being defensive in an argument

How to Stop Being Defensive in an Argument

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Arguments can be uncomfortable to manage, but the way we handle arguments can be just as important as the argument itself.

Being argumentative can be beneficial to certain conversations, but when one party becomes overly defensive in an argument, it can lead to further conflict and dysfunction.

It is important to recognize when we become defensive and understand how to deal with it in a healthy and productive manner.

This blog post will discuss the different ways one can approach being defensive in an argument in order to maintain a professional and respectful dialogue.

Take a deep breath and count to 10

When you find yourself in a heated argument, remember that staying calm and not being defensive is the key to resolving the issue. If you start to feel yourself getting defensive, take a deep breath and count to ten.

This will give you a moment to take a step back and assess the situation objectively.

Taking a break from the discussion can also be helpful; it gives you a chance to cool down and come back to the conversation with a clear head.

Once you’re in a better headspace, you can listen to the other person’s point of view and work together to find a solution.

Listen actively and try to understand the other person’s perspective

In a heated argument, it’s easy to become defensive. This is especially true if you feel you’re not being heard or that your point of view is being attacked.

One of the best ways to avoid becoming defensive while in an argument is to actively listen and try to understand the other person’s perspective.

This will not only help you better understand the other person’s point of view, but it will also allow you to respond more effectively and rationally instead of defensively.

Try to find common ground in the conversation

For being defensive in an argument, one of the best ways to stay calm is to find common ground in the conversation.

This will help both parties to move towards a solution without feeling threatened.

To do this, start by asking open-ended questions to get to the root of the issue. Pay attention to the other person’s body language and tone of voice. This will help you recognize any signs of being defensive.

When you find common ground, validate each other’s feelings, and then focus on the solution.

Remember, it’s not about winning an argument, but reaching a resolution.

Ask questions to clarify points of disagreement

Ask questions to clarify points of disagreement. This allows both parties to better understand the points being made and to find common ground.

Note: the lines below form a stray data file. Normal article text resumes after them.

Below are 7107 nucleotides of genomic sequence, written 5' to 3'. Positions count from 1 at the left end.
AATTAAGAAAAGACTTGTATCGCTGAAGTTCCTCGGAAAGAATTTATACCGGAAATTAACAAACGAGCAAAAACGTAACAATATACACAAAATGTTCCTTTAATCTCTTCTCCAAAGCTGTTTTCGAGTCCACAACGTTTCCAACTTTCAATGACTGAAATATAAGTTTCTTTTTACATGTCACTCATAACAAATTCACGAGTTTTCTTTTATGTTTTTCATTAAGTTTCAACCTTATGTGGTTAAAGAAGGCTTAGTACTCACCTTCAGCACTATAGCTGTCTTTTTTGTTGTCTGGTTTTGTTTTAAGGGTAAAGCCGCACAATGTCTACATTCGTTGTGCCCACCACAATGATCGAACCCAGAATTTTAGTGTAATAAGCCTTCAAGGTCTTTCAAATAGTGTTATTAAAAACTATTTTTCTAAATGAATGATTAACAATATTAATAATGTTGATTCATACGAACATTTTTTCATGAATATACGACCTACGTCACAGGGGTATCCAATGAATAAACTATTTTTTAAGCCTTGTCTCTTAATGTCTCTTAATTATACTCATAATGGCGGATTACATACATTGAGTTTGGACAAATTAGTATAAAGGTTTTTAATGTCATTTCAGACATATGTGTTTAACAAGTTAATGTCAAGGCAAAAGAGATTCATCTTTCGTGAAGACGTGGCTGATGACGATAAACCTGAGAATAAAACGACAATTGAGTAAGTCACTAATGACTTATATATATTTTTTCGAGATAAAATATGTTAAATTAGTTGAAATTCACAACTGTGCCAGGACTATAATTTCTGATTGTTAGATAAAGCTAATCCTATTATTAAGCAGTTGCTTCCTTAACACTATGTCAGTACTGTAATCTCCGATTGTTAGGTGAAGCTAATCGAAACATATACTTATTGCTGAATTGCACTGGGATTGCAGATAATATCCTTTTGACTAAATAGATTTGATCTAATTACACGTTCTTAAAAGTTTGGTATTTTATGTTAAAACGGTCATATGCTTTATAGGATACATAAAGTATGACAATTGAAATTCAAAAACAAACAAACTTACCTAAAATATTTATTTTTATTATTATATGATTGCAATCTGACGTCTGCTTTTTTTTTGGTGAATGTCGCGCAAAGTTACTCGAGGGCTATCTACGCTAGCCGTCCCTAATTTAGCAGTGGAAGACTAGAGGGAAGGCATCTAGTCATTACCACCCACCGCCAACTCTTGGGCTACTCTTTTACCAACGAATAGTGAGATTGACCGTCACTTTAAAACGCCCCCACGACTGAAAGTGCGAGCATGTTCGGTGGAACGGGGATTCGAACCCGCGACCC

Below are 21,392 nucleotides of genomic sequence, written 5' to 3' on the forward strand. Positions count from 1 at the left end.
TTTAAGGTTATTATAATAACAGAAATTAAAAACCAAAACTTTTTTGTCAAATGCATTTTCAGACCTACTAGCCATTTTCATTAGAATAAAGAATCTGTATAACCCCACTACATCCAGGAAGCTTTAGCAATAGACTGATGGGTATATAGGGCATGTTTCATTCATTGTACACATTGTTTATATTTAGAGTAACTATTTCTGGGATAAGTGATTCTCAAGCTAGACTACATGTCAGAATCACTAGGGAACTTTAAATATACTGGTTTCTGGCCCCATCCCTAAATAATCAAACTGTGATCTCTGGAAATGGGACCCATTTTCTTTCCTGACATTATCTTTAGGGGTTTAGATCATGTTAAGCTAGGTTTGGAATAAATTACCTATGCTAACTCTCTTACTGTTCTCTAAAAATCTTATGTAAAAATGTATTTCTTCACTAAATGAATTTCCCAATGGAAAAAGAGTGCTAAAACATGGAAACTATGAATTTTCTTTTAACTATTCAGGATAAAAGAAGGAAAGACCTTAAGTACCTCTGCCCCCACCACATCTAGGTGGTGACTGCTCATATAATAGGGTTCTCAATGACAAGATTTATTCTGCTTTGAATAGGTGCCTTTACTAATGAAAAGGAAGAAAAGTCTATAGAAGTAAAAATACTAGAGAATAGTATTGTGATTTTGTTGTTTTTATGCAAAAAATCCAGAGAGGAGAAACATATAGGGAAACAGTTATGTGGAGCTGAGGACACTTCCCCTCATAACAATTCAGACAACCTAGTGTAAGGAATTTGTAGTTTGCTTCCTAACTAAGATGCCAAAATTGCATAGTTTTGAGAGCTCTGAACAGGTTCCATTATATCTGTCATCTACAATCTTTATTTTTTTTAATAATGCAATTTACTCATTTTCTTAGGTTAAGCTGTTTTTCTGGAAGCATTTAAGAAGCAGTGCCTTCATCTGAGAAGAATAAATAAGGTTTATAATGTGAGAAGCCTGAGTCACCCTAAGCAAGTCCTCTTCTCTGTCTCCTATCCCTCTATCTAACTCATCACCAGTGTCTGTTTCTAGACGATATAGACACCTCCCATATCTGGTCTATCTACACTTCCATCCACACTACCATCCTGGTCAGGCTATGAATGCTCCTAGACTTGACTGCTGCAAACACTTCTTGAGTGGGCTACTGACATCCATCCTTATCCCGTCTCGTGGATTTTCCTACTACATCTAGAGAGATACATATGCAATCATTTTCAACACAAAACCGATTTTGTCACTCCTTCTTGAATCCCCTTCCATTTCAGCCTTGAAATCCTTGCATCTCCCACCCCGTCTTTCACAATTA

Doing so in a friendly and non-confrontational tone can help to defuse the tension and create an environment where both parties can express their thoughts without fear of judgment.

Asking questions also helps you to identify where the disagreement lies and how to address it. This can go a long way in creating a productive, respectful dialogue.

Acknowledge the other person’s feelings

It is perfectly natural to have a different point of view from the other person, but it is important to recognize that their feelings are valid, regardless of the position they are taking.

Doing so will help the situation become less heated and more productive. Acknowledging the other person’s feelings will show them you are truly listening and that you respect their point of view.

Avoid making assumptions

If you want to get through any argument without getting overly defensive, try to avoid making assumptions.

We can often jump to conclusions when we’re feeling angry or frustrated. However, it’s important to recognize that assumptions can be wrong, and they can even make the situation worse.

When in doubt, avoid jumping to conclusions, and instead focus on listening to the other person and understanding their point of view. This can help to reduce the tension and make it easier to reach a resolution.

Stay focused on the issue at hand

When you’re having a hard argument, it can be tempting to get defensive. Before you know it, you’re no longer focused on the issue at hand.

To avoid this, remind yourself to stay focused on the issue. Be mindful of your body language and tone, and make sure you’re not making false assumptions or jumping to conclusions.

Being defensive can make the conversation unproductive and lead to further hard feelings.

Seek resolution instead of trying to win the argument

In an argument, it’s easy to get wrapped up in trying to win instead of trying to reach a resolution. Winning an argument may make you feel good in the moment, but it rarely leads to any mutual understanding or resolution.

Instead, focus on coming to a resolution that both parties are happy with. By seeking resolution rather than victory, you can avoid being defensive in an argument and instead come away with a positive outcome.

In Summary

Be mindful of the way you approach arguments. Being defensive rarely helps to resolve an issue or reach a compromise.

Instead, take a step back, take a breath, and try to approach the argument with an open mind and open heart.

Listen to the other person’s perspective and be willing to compromise. It may take a bit of extra effort, but it will be worth it in the end.